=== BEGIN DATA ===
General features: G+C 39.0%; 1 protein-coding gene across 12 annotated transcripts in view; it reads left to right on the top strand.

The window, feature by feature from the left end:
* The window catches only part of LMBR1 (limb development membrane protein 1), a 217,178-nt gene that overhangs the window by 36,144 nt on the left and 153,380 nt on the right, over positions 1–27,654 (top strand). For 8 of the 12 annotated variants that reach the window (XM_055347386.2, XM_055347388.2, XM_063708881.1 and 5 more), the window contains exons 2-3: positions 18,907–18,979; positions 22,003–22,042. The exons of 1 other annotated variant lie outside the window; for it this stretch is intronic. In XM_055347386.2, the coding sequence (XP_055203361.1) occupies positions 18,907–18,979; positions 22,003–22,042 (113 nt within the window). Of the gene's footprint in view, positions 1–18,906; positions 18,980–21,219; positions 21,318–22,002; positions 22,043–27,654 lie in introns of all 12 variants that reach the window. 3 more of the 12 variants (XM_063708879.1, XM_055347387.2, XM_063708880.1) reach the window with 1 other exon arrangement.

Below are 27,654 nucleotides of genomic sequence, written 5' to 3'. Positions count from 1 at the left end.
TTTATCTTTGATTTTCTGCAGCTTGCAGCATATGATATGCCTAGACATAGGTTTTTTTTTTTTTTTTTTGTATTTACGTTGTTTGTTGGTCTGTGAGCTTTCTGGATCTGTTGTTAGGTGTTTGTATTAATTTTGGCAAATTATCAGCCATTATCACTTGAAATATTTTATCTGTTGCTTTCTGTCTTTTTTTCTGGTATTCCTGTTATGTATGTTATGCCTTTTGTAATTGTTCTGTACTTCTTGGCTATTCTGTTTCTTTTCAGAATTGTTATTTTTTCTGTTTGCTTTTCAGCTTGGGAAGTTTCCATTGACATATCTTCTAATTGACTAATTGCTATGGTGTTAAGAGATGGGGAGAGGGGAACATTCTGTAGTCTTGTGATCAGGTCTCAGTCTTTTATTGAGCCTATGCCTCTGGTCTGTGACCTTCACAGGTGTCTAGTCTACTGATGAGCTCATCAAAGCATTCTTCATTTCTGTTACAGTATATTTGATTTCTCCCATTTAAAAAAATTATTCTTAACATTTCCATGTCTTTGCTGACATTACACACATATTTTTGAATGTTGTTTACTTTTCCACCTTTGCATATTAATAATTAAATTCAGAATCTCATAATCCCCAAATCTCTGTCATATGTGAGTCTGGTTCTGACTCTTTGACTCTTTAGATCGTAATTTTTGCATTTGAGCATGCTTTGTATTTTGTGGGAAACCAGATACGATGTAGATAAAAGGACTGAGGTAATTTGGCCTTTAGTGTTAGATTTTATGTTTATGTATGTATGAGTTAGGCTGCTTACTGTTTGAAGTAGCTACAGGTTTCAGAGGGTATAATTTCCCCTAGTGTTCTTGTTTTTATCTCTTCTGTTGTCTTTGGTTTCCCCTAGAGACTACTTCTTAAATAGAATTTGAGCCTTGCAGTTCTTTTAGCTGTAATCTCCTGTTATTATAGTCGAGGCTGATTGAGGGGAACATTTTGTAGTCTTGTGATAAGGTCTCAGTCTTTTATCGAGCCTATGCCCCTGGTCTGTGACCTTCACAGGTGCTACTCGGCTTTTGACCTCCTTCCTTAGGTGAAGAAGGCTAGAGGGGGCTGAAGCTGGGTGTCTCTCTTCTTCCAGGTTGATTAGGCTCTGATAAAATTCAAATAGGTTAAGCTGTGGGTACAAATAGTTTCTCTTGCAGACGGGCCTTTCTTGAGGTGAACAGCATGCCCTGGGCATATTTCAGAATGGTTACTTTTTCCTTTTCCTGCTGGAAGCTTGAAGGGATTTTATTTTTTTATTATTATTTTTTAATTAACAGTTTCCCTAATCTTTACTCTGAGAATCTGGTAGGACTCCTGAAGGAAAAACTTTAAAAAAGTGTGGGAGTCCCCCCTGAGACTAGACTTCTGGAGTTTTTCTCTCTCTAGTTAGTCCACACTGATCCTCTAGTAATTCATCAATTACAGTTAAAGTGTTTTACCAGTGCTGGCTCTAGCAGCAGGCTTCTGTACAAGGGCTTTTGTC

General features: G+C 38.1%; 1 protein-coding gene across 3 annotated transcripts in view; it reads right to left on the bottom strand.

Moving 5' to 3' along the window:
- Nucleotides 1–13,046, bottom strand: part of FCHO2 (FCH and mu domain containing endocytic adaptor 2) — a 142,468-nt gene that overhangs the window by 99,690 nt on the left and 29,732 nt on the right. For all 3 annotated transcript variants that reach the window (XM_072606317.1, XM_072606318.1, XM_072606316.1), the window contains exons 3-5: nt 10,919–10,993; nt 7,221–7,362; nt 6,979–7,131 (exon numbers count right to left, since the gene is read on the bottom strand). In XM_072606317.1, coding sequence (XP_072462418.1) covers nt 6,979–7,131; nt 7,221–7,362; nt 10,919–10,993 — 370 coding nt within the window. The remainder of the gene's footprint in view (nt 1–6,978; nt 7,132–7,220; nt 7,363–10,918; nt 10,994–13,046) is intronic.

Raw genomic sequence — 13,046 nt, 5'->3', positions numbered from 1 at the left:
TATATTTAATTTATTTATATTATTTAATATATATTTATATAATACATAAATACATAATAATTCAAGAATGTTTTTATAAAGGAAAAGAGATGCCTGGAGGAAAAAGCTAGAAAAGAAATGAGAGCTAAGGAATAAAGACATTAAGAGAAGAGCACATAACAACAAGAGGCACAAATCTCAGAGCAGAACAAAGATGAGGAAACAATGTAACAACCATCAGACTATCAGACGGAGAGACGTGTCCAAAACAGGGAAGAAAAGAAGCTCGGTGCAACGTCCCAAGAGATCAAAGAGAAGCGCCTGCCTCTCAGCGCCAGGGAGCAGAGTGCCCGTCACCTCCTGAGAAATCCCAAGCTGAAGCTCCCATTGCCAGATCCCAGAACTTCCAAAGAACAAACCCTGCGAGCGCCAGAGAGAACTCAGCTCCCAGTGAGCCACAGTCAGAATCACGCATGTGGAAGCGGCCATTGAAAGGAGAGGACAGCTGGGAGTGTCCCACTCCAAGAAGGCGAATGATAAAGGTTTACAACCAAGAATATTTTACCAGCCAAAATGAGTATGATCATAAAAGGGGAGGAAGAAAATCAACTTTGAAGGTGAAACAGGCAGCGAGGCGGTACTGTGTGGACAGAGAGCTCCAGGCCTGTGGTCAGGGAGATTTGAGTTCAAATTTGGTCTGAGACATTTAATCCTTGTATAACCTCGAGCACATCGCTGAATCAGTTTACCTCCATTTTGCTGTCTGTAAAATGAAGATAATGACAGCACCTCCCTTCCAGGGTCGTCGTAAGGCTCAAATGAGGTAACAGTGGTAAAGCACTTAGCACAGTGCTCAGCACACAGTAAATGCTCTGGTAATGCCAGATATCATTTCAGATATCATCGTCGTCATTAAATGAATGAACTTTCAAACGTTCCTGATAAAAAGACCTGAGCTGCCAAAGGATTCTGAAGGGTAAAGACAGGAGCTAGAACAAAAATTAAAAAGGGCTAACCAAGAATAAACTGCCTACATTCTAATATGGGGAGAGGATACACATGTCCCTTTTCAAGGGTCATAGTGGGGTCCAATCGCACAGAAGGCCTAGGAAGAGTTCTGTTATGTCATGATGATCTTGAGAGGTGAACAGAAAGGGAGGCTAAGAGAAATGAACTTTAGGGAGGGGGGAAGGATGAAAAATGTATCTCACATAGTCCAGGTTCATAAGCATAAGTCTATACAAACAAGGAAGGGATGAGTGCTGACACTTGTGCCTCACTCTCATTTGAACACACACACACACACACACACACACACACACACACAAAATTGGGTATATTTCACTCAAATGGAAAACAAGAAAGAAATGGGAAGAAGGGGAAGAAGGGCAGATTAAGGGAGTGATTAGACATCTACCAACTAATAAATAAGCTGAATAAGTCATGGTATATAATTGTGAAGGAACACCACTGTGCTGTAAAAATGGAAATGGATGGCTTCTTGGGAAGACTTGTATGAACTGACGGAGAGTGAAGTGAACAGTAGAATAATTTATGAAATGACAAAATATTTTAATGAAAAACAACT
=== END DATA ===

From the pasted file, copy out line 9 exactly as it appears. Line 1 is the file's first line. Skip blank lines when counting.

Raw genomic sequence — 13,046 nt, 5'->3', positions numbered from 1 at the left: